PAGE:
Linda J. Burns, MD: 1990 ASH Scholar
|American Society of Hematology President - 2014
Vice President and Medical Director of Health Services Research
National Marrow Donor Program/Be The Match
On Choosing Hematology
I actually was a medical technologist. I was a biology major at the University of Missouri. I came to the university as a farm kid, loved science, and didn’t know what you could do for a job with a biology major. One of my best friends was doing this medical technology course, and it sounded interesting so I did that course. In the course, you rotated through the different clinical laboratories in a hospital. I loved the hematology laboratory and I took a job after the completion of college at the Hematology Laboratory at the University of Missouri. I just loved it so much. It was at that time I was exposed to a lot of the hematologists who were coming into the labs and having us work in their satellite clinics reviewing blood smears. One of the faculty members there became a mentor of mine and encouraged me to go to medical school to become a hematologist, and I never changed my mind. I loved it. The first time I looked at a blood smear I was fascinated.
On Receiving the Scholar Award
When I received the Scholar Award, I was so excited. To be recognized by ASH and for peer reviewed hematologists to have reviewed my work and to have thought that it was worthy of support was really phenomenal. I was really proud and honored.
Towards the end of my residency, during my fellowship, I was working on a hemoglobinopathy project; but my interest in transplantation had grown so much that when I began my research career I really moved more into looking at a very serious infection that affects bone marrow transplant patients, called cytomegalovirus, and how it interacts with the immune system. That was a project that I started towards the end of my fellowship and that I wanted to take on as part of my independent work. The Scholar Award was my first award for that independent work.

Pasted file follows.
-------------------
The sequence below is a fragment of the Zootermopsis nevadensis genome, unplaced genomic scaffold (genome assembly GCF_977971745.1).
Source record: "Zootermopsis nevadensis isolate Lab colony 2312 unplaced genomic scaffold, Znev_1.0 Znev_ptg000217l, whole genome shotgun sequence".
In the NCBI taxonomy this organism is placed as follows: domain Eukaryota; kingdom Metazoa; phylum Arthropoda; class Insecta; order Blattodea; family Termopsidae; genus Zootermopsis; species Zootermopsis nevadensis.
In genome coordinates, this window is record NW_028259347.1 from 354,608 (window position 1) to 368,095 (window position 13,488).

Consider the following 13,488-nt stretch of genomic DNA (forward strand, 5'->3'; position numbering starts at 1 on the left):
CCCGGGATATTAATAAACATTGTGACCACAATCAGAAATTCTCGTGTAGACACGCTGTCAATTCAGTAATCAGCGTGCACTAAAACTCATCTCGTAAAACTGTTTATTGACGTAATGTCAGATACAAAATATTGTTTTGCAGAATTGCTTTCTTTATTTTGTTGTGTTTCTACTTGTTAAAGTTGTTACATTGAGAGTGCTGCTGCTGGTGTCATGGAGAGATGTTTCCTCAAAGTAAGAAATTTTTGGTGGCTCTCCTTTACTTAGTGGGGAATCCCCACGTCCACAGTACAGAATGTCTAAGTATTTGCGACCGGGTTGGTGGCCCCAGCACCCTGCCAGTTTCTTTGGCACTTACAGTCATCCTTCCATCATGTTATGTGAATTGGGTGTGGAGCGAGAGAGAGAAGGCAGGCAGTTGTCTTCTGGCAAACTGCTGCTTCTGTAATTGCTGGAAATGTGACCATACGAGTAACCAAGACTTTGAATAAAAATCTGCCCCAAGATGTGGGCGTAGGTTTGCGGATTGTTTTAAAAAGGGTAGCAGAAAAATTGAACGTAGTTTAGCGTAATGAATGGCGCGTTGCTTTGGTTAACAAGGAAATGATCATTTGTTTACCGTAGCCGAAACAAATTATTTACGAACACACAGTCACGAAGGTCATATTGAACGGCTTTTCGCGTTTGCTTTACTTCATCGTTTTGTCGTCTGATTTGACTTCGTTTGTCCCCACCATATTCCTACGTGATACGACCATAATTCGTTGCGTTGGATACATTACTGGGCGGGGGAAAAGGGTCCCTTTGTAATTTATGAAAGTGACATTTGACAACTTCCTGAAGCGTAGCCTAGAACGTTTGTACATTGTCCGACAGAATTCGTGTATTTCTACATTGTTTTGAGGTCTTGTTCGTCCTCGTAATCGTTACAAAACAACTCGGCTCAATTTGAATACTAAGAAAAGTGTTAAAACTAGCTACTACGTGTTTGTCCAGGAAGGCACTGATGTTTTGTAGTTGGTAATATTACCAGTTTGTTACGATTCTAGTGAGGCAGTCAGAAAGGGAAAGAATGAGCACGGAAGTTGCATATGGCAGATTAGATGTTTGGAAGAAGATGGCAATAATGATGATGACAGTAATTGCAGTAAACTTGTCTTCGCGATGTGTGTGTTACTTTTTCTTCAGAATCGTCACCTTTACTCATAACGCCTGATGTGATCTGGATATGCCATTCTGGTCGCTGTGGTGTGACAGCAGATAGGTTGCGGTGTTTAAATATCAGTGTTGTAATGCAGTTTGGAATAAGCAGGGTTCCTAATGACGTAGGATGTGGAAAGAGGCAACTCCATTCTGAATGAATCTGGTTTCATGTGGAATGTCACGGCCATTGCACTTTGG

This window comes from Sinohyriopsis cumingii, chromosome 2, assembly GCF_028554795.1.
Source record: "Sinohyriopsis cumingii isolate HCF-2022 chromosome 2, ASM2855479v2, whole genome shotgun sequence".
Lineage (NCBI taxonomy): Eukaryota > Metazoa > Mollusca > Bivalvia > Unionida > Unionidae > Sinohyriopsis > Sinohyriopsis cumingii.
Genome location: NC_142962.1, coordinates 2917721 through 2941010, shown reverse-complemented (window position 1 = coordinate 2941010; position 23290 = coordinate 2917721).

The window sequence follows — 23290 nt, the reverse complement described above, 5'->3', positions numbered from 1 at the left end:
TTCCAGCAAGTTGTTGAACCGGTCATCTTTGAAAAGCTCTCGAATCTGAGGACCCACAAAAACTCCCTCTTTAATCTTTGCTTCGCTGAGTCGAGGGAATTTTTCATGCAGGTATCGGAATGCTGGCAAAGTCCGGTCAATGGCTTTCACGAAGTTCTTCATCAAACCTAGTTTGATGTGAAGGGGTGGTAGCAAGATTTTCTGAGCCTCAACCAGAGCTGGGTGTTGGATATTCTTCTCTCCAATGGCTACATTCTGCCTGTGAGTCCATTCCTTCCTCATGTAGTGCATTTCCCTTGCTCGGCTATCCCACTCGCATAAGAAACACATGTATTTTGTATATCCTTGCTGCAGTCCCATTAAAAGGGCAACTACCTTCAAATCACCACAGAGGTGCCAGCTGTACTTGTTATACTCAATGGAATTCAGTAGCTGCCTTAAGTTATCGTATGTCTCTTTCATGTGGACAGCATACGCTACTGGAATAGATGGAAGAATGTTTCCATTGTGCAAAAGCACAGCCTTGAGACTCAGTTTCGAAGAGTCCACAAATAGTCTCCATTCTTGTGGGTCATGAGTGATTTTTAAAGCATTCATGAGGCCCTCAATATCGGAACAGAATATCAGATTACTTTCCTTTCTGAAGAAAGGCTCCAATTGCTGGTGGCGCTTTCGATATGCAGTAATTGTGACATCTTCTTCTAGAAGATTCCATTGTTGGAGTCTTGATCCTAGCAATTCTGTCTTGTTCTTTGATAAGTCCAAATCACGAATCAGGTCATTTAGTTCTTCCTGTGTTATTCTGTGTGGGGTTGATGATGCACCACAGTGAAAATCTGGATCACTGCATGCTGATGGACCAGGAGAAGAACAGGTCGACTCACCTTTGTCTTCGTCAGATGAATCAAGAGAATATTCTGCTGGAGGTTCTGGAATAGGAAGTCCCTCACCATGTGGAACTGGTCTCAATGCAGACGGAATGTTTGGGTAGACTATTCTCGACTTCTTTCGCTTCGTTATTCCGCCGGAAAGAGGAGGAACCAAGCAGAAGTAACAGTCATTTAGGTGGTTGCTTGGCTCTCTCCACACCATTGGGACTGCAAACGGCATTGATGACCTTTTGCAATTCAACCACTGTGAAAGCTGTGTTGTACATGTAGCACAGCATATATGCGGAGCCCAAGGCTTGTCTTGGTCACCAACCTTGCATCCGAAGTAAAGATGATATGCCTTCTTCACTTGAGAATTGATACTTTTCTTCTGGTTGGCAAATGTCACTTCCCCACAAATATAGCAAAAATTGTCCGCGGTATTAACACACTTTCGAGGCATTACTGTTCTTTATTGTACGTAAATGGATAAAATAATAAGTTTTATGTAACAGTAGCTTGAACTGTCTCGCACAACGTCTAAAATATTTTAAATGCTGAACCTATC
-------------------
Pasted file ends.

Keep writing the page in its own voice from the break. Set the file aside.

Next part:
On Belonging to ASH
When you’re a fellow, just starting out in subspecialty, and you go to the American Society of Hematology annual meeting, there are all of these phenomenally smart people. They are up on the stage, presenting their work and their research, and the world seems so big. You don’t see how you will become a part of that because it seems so vast and everyone’s smarter than you. So, I think that receiving that Scholar Award from ASH, really kind of gave you a sense that you would be able to belong. That maybe you would have something to contribute and that you could do something in your own laboratory and contribute to the field. That was my first true feeling of connection – to think that someone would personally reach out to me and offer me support. I fell in love with ASH then and never looked back.
ASH supported me and I wanted in every aspect of my career, in anyway and anytime, to pay back. The money is one thing. It supports your research, it gets you started, and leads to more independent funding. But the award makes you personally feel connected to the Society and it’s hard to put a dollar amount on that.
It is pretty easy to see that folks who have received the award in earlier years have gone on to be superb researchers and mentors, and you see some of the more junior folks who may have worked with them. ASH has really created a foundation for a continuum for research and research support to junior investigators who have really built on the work that’s been done by those who came before them.